With so many people working remotely, do you believe virtual meetings are capable of being as effective as traditional, in-person meetings?
Kate: Absolutely. In fact, in many ways, I believe virtual meetings are more effective than in-person meetings. Video compels attendees to remain focused, and it’s less tempting to wander off task when your image is displayed onscreen for all to see. In-person meetings can turn into social events quite often, with people spending time chatting about personal issues rather than professional ones. Social interaction is very important; however, without clear boundaries in place, it can hinder otherwise-productive meetings. Personal communication should take place outside of day-to-day meetings, and virtual meetings increase the likelihood that attendees will be present and ready to join the conversation.
When do technologies — such as laptops, tablets, smartphones, etc. — become distractions in meetings?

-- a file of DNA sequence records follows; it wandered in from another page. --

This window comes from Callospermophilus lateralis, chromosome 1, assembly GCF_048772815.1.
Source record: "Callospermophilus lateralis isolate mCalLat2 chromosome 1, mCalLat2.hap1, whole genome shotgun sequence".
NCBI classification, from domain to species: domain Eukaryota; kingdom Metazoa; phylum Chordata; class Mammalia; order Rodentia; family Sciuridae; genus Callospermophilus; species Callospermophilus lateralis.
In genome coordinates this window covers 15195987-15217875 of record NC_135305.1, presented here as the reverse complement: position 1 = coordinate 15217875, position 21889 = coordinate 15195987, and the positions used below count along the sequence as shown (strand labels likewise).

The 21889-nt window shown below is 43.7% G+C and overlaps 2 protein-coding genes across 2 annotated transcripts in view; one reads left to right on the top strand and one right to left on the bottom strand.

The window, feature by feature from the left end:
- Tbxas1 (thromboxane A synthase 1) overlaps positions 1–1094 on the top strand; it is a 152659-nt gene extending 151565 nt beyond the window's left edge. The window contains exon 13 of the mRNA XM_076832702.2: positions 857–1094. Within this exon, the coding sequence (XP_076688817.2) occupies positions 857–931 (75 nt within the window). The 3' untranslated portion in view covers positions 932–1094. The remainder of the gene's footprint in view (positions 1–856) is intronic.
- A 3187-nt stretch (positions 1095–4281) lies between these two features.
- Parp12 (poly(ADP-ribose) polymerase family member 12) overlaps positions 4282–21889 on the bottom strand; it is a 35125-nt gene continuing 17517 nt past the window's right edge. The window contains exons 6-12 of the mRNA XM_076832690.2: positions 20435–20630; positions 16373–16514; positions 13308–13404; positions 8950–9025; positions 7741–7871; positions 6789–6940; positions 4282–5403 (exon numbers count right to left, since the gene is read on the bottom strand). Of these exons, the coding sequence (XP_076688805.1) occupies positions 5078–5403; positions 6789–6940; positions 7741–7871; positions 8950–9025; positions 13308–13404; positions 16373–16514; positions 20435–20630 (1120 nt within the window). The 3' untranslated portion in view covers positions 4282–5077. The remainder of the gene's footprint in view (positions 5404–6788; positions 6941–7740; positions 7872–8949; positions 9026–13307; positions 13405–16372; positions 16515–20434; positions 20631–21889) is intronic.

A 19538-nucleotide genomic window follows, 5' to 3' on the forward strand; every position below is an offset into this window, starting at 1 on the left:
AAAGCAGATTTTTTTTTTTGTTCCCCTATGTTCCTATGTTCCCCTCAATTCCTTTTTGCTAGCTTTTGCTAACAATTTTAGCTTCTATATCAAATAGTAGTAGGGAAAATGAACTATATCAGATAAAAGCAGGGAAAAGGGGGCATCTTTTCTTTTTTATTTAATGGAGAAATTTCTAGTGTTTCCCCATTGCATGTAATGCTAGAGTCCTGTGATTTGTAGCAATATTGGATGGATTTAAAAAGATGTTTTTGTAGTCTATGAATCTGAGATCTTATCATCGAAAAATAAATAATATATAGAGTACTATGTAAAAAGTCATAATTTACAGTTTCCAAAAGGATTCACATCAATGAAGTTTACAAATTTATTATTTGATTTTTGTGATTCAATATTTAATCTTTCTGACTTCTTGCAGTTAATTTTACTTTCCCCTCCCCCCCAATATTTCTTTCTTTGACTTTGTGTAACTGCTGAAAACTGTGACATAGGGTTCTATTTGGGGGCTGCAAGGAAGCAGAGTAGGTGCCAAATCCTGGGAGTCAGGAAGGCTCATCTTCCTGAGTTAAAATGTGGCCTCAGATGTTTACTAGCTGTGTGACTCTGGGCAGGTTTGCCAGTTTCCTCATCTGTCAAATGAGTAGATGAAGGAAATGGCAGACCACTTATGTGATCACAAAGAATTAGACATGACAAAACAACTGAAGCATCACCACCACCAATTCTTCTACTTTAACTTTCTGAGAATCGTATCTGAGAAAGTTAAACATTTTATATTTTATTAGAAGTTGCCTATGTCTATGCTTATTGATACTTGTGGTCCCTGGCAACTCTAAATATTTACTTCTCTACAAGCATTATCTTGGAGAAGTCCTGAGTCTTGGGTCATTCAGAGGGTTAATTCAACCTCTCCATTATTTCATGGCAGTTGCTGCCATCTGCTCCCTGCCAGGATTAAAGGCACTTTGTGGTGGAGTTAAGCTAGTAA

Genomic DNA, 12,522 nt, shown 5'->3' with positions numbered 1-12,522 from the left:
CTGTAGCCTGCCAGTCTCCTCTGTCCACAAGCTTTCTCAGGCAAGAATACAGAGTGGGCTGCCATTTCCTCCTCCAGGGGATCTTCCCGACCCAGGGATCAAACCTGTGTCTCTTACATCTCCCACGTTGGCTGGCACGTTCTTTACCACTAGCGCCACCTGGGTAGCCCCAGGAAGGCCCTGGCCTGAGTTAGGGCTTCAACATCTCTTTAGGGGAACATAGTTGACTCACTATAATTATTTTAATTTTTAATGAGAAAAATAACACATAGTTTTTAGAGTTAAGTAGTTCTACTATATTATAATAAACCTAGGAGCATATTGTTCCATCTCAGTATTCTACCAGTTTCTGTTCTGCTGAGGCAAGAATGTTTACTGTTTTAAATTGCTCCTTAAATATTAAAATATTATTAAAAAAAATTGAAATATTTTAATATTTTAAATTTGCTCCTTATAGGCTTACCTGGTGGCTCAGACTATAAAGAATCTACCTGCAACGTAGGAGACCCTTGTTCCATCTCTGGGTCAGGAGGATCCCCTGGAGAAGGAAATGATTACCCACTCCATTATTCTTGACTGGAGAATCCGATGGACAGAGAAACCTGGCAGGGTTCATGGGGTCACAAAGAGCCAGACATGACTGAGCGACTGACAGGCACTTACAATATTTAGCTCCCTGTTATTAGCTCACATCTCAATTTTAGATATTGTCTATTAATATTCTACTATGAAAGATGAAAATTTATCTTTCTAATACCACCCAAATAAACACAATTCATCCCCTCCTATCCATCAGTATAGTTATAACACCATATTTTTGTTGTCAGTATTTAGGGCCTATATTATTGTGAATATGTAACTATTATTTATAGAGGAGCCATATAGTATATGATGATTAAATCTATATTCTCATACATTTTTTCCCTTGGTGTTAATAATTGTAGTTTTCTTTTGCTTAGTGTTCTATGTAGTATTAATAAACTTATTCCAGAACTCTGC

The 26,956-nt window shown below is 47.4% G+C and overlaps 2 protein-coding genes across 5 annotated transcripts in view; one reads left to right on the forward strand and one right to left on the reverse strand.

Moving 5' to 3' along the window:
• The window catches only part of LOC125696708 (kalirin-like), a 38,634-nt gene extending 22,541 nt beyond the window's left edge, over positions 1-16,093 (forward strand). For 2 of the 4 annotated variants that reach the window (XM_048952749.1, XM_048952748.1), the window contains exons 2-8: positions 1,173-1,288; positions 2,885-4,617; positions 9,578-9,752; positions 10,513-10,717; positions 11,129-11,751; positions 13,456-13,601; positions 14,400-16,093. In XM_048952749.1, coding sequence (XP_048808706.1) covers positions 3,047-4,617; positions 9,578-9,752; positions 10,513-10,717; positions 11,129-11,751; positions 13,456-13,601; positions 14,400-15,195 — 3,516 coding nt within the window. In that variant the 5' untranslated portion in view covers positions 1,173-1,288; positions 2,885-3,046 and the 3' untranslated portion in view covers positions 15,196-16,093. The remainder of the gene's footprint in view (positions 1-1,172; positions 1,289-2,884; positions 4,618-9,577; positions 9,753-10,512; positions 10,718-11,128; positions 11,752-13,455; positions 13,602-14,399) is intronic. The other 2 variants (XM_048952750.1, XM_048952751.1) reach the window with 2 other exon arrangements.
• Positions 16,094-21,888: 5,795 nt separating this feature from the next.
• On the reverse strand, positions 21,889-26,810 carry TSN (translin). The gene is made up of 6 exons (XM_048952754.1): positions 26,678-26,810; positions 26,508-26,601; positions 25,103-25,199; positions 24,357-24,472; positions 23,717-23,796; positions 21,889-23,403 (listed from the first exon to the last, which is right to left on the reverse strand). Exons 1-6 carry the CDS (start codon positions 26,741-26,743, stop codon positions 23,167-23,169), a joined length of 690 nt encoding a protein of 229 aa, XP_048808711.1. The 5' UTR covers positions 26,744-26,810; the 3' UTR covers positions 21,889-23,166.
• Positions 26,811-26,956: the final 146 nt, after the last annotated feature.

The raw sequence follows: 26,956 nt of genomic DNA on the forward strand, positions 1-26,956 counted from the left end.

Kate: There’s no question about it: people are easily distracted today, and while multitasking may be fine in some instances, as a general rule, people should be present. While some meetings require the use of technology — when collaborating on specific documents or programming, for instance — in most cases, it’s not a prerequisite for a productive meeting. People who are using laptops or playing with phones during a meeting are often not present. Of course, people must be able to reach us, especially when emergencies occur that demand our attentions throughout the workday. But, in most cases, all you really need is a whiteboard, pen, paper, and attendees who are engaged. In fact, I’m in favor of getting rid of all technology in meetings entirely — including slides. For strategies and stories to resonate, participants must be present — off the laptop and ready to join the conversation.